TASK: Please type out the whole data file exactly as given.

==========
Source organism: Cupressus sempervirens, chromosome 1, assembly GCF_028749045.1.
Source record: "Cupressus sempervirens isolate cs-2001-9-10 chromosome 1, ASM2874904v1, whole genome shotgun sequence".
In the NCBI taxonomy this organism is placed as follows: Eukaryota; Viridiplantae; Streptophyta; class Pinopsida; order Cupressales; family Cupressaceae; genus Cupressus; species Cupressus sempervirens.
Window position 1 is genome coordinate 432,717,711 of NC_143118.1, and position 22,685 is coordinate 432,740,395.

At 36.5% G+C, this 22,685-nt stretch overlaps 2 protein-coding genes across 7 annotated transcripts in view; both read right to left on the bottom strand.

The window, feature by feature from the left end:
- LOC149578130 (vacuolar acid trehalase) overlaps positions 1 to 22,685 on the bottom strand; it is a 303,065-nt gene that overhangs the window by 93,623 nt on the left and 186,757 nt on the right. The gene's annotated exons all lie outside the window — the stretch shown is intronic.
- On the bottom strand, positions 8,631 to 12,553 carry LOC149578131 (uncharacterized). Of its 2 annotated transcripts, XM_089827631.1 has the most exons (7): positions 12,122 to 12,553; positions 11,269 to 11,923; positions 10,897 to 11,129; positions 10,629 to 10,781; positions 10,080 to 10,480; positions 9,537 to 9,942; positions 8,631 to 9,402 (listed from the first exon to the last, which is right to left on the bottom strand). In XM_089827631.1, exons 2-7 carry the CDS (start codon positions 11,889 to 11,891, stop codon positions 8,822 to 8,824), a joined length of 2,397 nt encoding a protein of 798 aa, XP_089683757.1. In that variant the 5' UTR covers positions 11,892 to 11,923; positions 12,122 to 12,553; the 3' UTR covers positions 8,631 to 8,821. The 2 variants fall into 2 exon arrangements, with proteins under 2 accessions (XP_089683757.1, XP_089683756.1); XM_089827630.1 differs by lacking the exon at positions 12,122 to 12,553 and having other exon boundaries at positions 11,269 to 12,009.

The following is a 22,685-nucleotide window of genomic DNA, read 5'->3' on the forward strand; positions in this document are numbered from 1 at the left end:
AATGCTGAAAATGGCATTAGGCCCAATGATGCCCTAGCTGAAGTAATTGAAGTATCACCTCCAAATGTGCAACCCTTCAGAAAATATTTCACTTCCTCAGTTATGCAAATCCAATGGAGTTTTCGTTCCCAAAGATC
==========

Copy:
Source organism: Cupressus sempervirens, chromosome 1, assembly GCF_028749045.1.
Source record: "Cupressus sempervirens isolate cs-2001-9-10 chromosome 1, ASM2874904v1, whole genome shotgun sequence".
In the NCBI taxonomy this organism is placed as follows: Eukaryota; Viridiplantae; Streptophyta; class Pinopsida; order Cupressales; family Cupressaceae; genus Cupressus; species Cupressus sempervirens.
Window position 1 is genome coordinate 432,717,711 of NC_143118.1, and position 22,685 is coordinate 432,740,395.

At 36.5% G+C, this 22,685-nt stretch overlaps 2 protein-coding genes across 7 annotated transcripts in view; both read right to left on the bottom strand.

The window, feature by feature from the left end:
- LOC149578130 (vacuolar acid trehalase) overlaps positions 1 to 22,685 on the bottom strand; it is a 303,065-nt gene that overhangs the window by 93,623 nt on the left and 186,757 nt on the right. The gene's annotated exons all lie outside the window — the stretch shown is intronic.
- On the bottom strand, positions 8,631 to 12,553 carry LOC149578131 (uncharacterized). Of its 2 annotated transcripts, XM_089827631.1 has the most exons (7): positions 12,122 to 12,553; positions 11,269 to 11,923; positions 10,897 to 11,129; positions 10,629 to 10,781; positions 10,080 to 10,480; positions 9,537 to 9,942; positions 8,631 to 9,402 (listed from the first exon to the last, which is right to left on the bottom strand). In XM_089827631.1, exons 2-7 carry the CDS (start codon positions 11,889 to 11,891, stop codon positions 8,822 to 8,824), a joined length of 2,397 nt encoding a protein of 798 aa, XP_089683757.1. In that variant the 5' UTR covers positions 11,892 to 11,923; positions 12,122 to 12,553; the 3' UTR covers positions 8,631 to 8,821. The 2 variants fall into 2 exon arrangements, with proteins under 2 accessions (XP_089683757.1, XP_089683756.1); XM_089827630.1 differs by lacking the exon at positions 12,122 to 12,553 and having other exon boundaries at positions 11,269 to 12,009.

The following is a 22,685-nucleotide window of genomic DNA, read 5'->3' on the forward strand; positions in this document are numbered from 1 at the left end:
AATGCTGAAAATGGCATTAGGCCCAATGATGCCCTAGCTGAAGTAATTGAAGTATCACCTCCAAATGTGCAACCCTTCAGAAAATATTTCACTTCCTCAGTTATGCAAATCCAATGGAGTTTTCGTTCCCAAAGATC